ASEPTIC TECHNIQUE

by DrChika

Aseptic technique refers to all the quality control and precautionary measures taken by microbiologists in the laboratory in order to ensure that all working apparatuses are germ-free. It involves numerous processes taken to reduce or prevent the contamination of microbial cultures, reagents and culture media. Aseptic techniques also include all other precautionary measures taken to protect the laboratory personnel from direct or indirect contamination from harmful microorganisms.

Working inside the biological safety cabinet or hood (Figure 1), flaming the inoculating loop prior to the transfer of microbes, disinfecting the work bench with antimicrobial agents, sterilizing or autoclaving used plates and cultures before disposing them, flaming the neck of reagent bottles prior to dispensing and flaming the surfaces of forceps and other working tools amongst others are some of the important aseptic techniques observed in the microbiology laboratory.

The mouth or neck of reagent bottles and tubes or flask containing culture media should be properly flamed over a Bunsen burner flame (Figure 2) prior to dispensing in order to prevent contamination of the medium. In summary, the main aim of ensuring aseptic technique in the microbiology laboratory is to prevent contamination.

Figure 1.  A microbiologists performing cell/tissue culture experiment in a biological safety cabinet or hood. A clean environment as provided by the hood is critical for microbiological investigations in the laboratory, as this method will help to prevent contamination of the personnel and working materials.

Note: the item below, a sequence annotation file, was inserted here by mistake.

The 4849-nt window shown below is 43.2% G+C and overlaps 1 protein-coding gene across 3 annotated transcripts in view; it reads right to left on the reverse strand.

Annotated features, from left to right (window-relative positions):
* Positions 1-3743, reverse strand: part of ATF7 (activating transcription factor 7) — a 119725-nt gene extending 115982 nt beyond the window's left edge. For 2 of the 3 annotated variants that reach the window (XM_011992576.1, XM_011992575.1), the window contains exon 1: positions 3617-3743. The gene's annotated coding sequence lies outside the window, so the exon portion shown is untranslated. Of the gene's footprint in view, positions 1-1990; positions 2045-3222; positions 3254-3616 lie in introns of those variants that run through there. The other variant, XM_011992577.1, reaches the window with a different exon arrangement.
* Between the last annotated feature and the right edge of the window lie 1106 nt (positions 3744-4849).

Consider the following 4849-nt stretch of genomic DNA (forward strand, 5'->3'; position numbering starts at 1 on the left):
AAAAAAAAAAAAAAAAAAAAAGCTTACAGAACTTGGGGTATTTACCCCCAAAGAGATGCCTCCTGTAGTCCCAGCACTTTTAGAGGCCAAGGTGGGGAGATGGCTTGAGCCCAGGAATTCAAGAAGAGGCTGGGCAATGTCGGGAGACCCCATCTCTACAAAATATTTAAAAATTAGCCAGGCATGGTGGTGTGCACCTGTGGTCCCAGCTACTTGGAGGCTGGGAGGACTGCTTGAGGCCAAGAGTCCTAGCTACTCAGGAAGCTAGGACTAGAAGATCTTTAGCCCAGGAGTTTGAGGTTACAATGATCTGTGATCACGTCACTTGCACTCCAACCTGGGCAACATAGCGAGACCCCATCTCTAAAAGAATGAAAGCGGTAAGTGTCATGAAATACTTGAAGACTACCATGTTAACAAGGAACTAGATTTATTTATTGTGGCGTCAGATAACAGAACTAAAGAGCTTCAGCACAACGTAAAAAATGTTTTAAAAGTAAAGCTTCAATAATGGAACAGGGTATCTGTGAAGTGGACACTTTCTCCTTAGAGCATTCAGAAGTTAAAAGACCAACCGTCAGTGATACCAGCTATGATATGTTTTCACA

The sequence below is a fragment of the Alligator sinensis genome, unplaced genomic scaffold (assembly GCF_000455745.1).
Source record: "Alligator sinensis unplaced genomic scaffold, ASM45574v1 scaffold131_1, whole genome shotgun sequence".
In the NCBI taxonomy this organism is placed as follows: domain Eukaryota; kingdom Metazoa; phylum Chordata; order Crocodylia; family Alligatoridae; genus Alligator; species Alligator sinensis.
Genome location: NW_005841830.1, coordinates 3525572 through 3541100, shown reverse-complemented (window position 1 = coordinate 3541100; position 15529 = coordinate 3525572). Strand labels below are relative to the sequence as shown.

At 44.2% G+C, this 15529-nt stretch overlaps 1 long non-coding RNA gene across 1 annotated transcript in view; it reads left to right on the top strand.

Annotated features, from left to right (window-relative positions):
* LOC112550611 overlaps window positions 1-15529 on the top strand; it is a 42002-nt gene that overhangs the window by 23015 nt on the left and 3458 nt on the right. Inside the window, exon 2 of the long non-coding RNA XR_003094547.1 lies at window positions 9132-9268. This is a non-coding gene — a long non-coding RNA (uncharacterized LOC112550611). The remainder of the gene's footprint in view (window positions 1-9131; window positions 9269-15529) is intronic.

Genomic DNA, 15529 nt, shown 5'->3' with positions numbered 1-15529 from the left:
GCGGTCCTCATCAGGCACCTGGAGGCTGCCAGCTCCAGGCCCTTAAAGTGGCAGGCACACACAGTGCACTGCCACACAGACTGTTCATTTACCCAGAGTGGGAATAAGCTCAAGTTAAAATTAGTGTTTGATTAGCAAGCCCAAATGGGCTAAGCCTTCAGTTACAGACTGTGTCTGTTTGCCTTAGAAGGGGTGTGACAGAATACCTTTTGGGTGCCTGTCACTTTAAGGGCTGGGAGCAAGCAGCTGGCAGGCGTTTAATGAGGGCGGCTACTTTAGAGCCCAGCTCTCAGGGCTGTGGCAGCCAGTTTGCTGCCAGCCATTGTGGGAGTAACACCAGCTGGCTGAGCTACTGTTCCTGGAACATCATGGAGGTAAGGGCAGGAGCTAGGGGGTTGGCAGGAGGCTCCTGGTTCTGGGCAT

Figure 2. An illustration of blue flame (arrow) from a Bunsen burner. Passing the neck of culture media flasks or vessels through the flame from a Bunsen burner is a routine aseptic technique performed in the microbiology laboratory.

REFERENCES

Garcia L.S (2010). Clinical Microbiology Procedures Handbook. Third edition. American Society of Microbiology Press, USA.

Garcia L.S (2014). Clinical Laboratory Management. First edition. American Society of Microbiology Press, USA.

Ira R (1995). Bacteriology, Standard Operative procedure manual for microbiology laboratories, National Institute of Biologicals.  Pp. 73-97.

Madigan M.T., Martinko J.M., Dunlap P.V and Clark D.P (2009). Brock Biology of Microorganisms, 12th edition. Pearson Benjamin Cummings Inc, USA.

Woods GL and Washington JA (1995). The Clinician and the Microbiology Laboratory. Mandell GL, Bennett JE, Dolin R (eds): Principles and Practice of Infectious Diseases. 4th ed. Churchill Livingstone, New York.


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